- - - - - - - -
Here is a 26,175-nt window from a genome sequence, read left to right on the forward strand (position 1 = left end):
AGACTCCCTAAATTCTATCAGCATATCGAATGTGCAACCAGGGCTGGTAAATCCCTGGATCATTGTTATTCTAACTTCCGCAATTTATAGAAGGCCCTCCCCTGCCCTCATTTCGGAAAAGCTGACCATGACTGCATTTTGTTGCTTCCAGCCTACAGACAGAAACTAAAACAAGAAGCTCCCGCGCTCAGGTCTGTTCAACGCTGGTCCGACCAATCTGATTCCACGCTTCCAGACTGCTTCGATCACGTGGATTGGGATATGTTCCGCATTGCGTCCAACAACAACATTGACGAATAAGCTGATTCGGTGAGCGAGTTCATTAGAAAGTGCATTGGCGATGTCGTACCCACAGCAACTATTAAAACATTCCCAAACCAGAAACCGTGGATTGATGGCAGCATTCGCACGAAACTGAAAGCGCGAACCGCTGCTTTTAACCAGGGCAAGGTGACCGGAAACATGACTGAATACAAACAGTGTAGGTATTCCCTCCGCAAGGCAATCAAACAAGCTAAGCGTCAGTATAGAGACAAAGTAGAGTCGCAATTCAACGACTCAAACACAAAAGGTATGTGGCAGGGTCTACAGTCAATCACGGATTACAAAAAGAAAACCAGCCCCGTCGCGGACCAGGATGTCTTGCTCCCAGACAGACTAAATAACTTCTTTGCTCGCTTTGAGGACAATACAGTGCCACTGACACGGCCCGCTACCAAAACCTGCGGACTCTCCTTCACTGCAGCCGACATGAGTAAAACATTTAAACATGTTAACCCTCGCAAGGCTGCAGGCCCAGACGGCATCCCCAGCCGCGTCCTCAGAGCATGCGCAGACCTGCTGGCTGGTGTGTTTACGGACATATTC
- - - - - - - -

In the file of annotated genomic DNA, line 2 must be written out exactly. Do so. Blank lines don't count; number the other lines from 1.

AGACTCCCTAAATTCTATCAGCATATCGAATGTGCAACCAGGGCTGGTAAATCCCTGGATCATTGTTATTCTAACTTCCGCAATTTATAGAAGGCCCTCCCCTGCCCTCATTTCGGAAAAGCTGACCATGACTGCATTTTGTTGCTTCCAGCCTACAGACAGAAACTAAAACAAGAAGCTCCCGCGCTCAGGTCTGTTCAACGCTGGTCCGACCAATCTGATTCCACGCTTCCAGACTGCTTCGATCACGTGGATTGGGATATGTTCCGCATTGCGTCCAACAACAACATTGACGAATAAGCTGATTCGGTGAGCGAGTTCATTAGAAAGTGCATTGGCGATGTCGTACCCACAGCAACTATTAAAACATTCCCAAACCAGAAACCGTGGATTGATGGCAGCATTCGCACGAAACTGAAAGCGCGAACCGCTGCTTTTAACCAGGGCAAGGTGACCGGAAACATGACTGAATACAAACAGTGTAGGTATTCCCTCCGCAAGGCAATCAAACAAGCTAAGCGTCAGTATAGAGACAAAGTAGAGTCGCAATTCAACGACTCAAACACAAAAGGTATGTGGCAGGGTCTACAGTCAATCACGGATTACAAAAAGAAAACCAGCCCCGTCGCGGACCAGGATGTCTTGCTCCCAGACAGACTAAATAACTTCTTTGCTCGCTTTGAGGACAATACAGTGCCACTGACACGGCCCGCTACCAAAACCTGCGGACTCTCCTTCACTGCAGCCGACATGAGTAAAACATTTAAACATGTTAACCCTCGCAAGGCTGCAGGCCCAGACGGCATCCCCAGCCGCGTCCTCAGAGCATGCGCAGACCTGCTGGCTGGTGTGTTTACGGACATATTC